Take the 2-minute tour ×
Stack Overflow is a question and answer site for professional and enthusiast programmers. It's 100% free, no registration required.

I'm trying to test gcc preprocessor for its macro expansion.

I write following code: (just for testing)

#include <stdio.h>

#define QUOTE "
#define TMPL hello

int main(){
    printf(QUOTE TMPL QUOTE);
    return 0;
}

the compiling result is:

$ gcc main.c -o main
main.c:3:15: warning: missing terminating " character
main.c: In function ‘main’:
main.c:7: error: missing terminating " character
main.c:7: error: missing terminating " character
main.c:7: error: ‘hello’ undeclared (first use in this function)
main.c:7: error: (Each undeclared identifier is reported only once
main.c:7: error: for each function it appears in.)
main.c:7: warning: format not a string literal and no format arguments
main.c:7: warning: format not a string literal and no format arguments
$ 

Then I try to have a look at the preprocessed result

$ gcc -E main.c -o tmp.c
main.c:3:15: warning: missing terminating " character
$ 

Though giving a warning, it somehow produces correct preprocessed code in tmp.c

int main(){
 printf(" hello ");
 return 0;
}

And I compiler tmp.c, hello is correctly printed.

I'm wondering why gcc -E could produce correct code, while using gcc compiling directly failed. Is there difference between the two method of gcc preprocessor?

$ gcc --version
i686-apple-darwin11-llvm-gcc-4.2 (GCC) 4.2.1 (Based on Apple Inc. build 5658) (LLVM build 2336.11.00)
share|improve this question
    
A preprocessor macro should expand into a sequence of lexer tokens. So you can't have a macro like #define QUOTE "; BTW, your GCC version is very old, current one is 4.8 –  Basile Starynkevitch Jun 28 '13 at 4:55
1  
You want to google "c preprocessor stringize". –  ugoren Jun 28 '13 at 5:26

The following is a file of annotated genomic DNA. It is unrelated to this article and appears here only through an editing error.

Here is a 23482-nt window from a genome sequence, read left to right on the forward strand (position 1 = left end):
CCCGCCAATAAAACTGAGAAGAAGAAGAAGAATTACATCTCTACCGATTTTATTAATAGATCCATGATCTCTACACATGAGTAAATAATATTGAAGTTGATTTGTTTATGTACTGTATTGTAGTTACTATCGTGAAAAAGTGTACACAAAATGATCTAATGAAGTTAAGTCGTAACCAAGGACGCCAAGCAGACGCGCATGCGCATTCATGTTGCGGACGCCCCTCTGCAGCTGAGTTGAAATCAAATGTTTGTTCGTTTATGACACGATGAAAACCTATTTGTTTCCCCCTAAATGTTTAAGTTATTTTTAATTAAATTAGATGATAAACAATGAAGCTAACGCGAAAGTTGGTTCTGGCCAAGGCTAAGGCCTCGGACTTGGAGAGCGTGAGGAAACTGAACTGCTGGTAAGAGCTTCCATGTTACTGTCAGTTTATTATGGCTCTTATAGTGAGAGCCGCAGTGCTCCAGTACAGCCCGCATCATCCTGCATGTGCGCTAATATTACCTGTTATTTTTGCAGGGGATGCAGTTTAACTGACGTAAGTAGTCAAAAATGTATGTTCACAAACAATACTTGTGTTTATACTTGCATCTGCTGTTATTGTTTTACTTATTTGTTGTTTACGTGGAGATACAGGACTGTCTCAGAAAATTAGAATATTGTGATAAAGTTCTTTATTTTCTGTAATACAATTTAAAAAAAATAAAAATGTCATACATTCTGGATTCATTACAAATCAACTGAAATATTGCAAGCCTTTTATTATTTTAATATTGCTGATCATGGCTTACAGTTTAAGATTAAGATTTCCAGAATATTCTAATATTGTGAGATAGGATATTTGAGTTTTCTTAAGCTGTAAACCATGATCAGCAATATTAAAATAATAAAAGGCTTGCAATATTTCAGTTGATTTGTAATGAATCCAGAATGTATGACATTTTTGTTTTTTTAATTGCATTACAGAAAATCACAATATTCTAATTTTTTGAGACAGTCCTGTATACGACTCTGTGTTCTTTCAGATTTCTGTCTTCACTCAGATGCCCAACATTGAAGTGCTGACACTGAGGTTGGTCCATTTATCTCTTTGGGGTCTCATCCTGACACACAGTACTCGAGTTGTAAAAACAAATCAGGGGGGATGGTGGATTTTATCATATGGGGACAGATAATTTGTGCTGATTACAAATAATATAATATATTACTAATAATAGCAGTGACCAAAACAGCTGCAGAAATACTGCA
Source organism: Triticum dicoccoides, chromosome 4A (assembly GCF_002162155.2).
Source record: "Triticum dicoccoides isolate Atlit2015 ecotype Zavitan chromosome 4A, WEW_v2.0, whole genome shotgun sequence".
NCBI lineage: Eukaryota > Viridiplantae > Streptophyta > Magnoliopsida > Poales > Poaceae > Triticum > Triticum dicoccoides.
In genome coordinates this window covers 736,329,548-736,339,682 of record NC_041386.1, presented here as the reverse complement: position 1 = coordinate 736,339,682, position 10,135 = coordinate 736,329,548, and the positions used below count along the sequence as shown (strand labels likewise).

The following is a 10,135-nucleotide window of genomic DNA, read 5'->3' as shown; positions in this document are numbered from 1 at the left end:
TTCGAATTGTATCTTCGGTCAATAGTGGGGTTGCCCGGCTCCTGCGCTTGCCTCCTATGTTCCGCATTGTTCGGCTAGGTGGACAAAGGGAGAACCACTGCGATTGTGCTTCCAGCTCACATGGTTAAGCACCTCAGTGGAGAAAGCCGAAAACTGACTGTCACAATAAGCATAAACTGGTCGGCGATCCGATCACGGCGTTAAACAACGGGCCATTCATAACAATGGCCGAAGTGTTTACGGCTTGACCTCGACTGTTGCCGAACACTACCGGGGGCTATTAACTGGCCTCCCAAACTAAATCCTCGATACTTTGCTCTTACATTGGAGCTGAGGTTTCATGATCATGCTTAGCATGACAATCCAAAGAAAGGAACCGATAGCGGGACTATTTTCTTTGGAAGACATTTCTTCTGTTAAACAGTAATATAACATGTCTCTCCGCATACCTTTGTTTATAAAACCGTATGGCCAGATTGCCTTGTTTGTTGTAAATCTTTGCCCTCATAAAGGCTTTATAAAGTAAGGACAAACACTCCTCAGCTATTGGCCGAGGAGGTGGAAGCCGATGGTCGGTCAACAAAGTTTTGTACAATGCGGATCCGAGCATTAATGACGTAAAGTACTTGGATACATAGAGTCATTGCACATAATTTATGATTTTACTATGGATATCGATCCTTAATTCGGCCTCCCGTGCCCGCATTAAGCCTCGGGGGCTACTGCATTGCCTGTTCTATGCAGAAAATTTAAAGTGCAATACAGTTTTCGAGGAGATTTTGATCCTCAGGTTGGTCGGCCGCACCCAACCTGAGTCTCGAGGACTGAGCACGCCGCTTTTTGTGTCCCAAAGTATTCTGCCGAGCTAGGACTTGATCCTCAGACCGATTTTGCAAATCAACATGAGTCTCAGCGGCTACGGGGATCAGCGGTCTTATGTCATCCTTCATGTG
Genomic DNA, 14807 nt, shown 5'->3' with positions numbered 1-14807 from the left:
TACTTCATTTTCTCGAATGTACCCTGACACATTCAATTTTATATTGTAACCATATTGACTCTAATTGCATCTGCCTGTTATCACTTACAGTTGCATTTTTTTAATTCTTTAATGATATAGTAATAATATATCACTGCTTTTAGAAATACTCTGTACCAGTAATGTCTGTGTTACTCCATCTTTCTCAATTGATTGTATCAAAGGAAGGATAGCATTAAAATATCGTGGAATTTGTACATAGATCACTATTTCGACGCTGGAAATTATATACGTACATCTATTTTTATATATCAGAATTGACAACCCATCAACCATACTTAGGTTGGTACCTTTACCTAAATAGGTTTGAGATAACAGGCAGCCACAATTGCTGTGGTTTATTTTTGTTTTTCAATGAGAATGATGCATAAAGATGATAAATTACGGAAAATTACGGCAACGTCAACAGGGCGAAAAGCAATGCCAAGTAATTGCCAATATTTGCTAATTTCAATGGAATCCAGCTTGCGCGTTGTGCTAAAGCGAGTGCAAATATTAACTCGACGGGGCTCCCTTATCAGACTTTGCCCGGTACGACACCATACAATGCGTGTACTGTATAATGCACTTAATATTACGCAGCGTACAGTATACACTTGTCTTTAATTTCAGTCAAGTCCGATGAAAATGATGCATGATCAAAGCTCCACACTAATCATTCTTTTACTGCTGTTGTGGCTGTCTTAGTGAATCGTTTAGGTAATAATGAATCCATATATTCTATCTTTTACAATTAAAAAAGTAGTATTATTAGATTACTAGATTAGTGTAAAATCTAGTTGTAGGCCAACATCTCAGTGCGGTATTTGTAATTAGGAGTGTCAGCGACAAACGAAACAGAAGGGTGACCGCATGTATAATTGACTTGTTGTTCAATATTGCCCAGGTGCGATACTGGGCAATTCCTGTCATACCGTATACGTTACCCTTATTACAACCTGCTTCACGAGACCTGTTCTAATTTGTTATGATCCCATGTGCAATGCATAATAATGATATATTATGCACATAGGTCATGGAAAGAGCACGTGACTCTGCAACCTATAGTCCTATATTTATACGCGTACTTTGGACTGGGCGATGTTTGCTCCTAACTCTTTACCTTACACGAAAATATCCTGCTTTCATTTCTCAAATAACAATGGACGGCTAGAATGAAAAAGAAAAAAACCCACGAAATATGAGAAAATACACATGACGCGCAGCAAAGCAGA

add comment

1 Answer

up vote 1 down vote accepted

As I commented, a preprocessor macro should expand into a sequence of lexer tokens. Withing GCC source code, the libcpp (in charge of preprocessing and tokenizing) is producing a stream of tokens (not plain chars). A recent GCC 4.8, when run as gcc -Wall endyul.c -o endyl on your example, gives quite helpful diagnostics:

endyul.c:3:15: warning: missing terminating " character [enabled by default]
 #define QUOTE "
               ^
endyul.c: In function 'main':
endyul.c:7:5: error: missing terminating " character
     printf(QUOTE TMPL QUOTE);
     ^
endyul.c:7:5: error: missing terminating " character
endyul.c:4:14: error: 'hello' undeclared (first use in this function)
 #define TMPL hello
              ^
endyul.c:7:18: note: in expansion of macro 'TMPL'
     printf(QUOTE TMPL QUOTE);
                  ^
endyul.c:4:14: note: each undeclared identifier is reported only once for each function it appears in
 #define TMPL hello
              ^
endyul.c:7:18: note: in expansion of macro 'TMPL'
     printf(QUOTE TMPL QUOTE);
                 ^

Your GCC 4.2 is very old. You should consider upgrading it.

And clang (3.3) gives also a good diagnostic:

 clang -Wall endyul.c -o endyul   
 endyul.c:3:15: warning: missing terminating '"' character [-Winvalid-pp-token]
 #define QUOTE "
               ^
 endyul.c:7:12: error: expected expression
     printf(QUOTE TMPL QUOTE);
            ^
 endyul.c:3:15: note: expanded from macro 'QUOTE'
 1 warning and 1 error generated.

Read again the CPP manual of GCC, notably the chapters on Stringification and Concatenation.

share|improve this answer
    
thx, but why gcc -E produces correct code? –  endyul Jun 28 '13 at 5:43
    
Because gcc -E don't produce code, but text, which happens to look correct (but is not). C preprocesssing is defined to produce a stream of tokens (in the previous century, old compilers before the C99 standard had preprocessors producing text; the standard mandates that preprocessing should produce tokens, not plain text). –  Basile Starynkevitch Jun 28 '13 at 5:48
add comment

Your Answer

 
discard

By posting your answer, you agree to the privacy policy and terms of service.

Not the answer you're looking for? Browse other questions tagged or ask your own question.